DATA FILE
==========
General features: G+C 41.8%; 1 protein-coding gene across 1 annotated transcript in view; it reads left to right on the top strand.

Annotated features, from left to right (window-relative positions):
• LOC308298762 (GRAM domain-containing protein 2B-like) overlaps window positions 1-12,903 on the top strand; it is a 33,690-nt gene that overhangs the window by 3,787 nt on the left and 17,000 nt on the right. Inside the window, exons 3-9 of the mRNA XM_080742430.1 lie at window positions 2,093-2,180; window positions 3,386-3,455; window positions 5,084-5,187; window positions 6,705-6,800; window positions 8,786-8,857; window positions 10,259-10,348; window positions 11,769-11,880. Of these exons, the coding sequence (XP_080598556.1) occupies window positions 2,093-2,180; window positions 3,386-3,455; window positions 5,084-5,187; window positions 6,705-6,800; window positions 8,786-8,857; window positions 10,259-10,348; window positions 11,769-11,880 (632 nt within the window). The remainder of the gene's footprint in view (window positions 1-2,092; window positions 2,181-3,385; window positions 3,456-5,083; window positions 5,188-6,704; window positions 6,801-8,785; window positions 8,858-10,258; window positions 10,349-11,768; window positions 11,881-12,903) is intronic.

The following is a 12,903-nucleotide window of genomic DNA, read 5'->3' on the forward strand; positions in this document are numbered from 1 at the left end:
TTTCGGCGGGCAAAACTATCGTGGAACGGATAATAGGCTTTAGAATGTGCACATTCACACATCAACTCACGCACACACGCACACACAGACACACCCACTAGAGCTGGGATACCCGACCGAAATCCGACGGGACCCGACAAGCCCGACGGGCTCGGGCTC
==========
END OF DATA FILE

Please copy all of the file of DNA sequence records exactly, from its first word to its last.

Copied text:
General features: G+C 41.8%; 1 protein-coding gene across 1 annotated transcript in view; it reads left to right on the top strand.

Annotated features, from left to right (window-relative positions):
• LOC308298762 (GRAM domain-containing protein 2B-like) overlaps window positions 1-12,903 on the top strand; it is a 33,690-nt gene that overhangs the window by 3,787 nt on the left and 17,000 nt on the right. Inside the window, exons 3-9 of the mRNA XM_080742430.1 lie at window positions 2,093-2,180; window positions 3,386-3,455; window positions 5,084-5,187; window positions 6,705-6,800; window positions 8,786-8,857; window positions 10,259-10,348; window positions 11,769-11,880. Of these exons, the coding sequence (XP_080598556.1) occupies window positions 2,093-2,180; window positions 3,386-3,455; window positions 5,084-5,187; window positions 6,705-6,800; window positions 8,786-8,857; window positions 10,259-10,348; window positions 11,769-11,880 (632 nt within the window). The remainder of the gene's footprint in view (window positions 1-2,092; window positions 2,181-3,385; window positions 3,456-5,083; window positions 5,188-6,704; window positions 6,801-8,785; window positions 8,858-10,258; window positions 10,349-11,768; window positions 11,881-12,903) is intronic.

The following is a 12,903-nucleotide window of genomic DNA, read 5'->3' on the forward strand; positions in this document are numbered from 1 at the left end:
TTTCGGCGGGCAAAACTATCGTGGAACGGATAATAGGCTTTAGAATGTGCACATTCACACATCAACTCACGCACACACGCACACACAGACACACCCACTAGAGCTGGGATACCCGACCGAAATCCGACGGGACCCGACAAGCCCGACGGGCTCGGGCTC